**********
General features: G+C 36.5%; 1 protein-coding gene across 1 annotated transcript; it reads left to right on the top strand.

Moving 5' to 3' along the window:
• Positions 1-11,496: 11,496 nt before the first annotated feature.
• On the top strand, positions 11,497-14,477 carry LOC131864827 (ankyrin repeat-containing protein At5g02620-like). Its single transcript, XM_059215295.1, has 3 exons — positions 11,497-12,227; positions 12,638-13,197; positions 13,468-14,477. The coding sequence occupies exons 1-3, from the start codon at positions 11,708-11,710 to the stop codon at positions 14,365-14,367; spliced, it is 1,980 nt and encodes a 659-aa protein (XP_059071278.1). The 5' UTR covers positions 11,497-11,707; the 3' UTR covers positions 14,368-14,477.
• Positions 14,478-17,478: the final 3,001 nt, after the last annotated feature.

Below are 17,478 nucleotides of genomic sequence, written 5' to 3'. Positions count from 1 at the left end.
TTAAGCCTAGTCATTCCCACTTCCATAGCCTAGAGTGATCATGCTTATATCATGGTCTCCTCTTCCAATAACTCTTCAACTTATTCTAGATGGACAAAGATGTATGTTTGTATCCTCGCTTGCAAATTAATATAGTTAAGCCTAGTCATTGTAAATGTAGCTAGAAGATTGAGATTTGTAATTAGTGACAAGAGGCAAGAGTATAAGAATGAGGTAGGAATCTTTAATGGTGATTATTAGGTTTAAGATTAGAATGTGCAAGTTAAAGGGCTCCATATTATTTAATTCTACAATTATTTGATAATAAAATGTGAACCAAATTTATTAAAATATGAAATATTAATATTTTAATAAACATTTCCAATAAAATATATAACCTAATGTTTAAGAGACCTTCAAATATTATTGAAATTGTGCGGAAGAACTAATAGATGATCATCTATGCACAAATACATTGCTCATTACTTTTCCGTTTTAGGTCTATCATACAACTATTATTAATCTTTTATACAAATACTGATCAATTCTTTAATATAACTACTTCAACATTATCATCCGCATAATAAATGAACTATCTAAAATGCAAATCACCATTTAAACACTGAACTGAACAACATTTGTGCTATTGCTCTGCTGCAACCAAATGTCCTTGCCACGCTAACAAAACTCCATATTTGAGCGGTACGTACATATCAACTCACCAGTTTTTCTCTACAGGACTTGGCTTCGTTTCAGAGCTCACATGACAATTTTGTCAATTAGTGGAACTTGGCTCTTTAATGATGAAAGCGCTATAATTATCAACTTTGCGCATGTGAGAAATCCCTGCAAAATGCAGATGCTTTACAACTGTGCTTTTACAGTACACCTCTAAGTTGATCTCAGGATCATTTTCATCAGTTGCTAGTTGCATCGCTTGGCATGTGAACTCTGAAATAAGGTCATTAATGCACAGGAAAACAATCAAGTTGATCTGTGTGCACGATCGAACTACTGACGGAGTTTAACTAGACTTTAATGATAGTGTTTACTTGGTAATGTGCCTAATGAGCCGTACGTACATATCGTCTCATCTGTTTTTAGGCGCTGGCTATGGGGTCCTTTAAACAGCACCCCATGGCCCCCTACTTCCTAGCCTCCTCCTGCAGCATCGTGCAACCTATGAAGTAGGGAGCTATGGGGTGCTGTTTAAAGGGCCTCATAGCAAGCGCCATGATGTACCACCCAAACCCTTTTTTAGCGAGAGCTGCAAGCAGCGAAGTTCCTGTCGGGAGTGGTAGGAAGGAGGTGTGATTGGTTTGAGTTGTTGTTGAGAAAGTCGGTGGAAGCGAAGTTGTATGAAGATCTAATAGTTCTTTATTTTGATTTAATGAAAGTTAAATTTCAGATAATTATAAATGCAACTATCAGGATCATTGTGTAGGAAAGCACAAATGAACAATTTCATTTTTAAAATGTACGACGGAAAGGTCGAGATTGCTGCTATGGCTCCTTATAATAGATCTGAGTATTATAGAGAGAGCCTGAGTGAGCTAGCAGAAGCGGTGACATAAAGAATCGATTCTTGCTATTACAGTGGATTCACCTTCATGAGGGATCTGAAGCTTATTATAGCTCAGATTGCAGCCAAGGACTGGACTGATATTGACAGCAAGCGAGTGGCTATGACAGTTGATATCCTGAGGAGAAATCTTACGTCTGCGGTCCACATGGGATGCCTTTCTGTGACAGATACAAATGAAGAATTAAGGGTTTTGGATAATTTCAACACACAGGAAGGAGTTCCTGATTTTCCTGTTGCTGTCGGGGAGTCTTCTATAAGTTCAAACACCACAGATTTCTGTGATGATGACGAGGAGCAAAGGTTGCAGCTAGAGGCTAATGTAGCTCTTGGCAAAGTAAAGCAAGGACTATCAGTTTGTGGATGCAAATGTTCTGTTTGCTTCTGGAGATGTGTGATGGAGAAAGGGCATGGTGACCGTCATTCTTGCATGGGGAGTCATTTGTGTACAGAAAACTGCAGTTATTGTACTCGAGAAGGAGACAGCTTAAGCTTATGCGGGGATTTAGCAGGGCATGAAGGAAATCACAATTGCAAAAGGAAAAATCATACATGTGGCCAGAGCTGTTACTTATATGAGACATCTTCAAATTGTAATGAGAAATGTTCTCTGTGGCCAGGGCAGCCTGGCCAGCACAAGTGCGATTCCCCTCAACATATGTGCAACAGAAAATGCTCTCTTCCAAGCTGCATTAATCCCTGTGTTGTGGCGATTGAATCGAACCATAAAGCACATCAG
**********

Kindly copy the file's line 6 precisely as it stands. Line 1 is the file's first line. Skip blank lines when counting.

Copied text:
Below are 17,478 nucleotides of genomic sequence, written 5' to 3'. Positions count from 1 at the left end.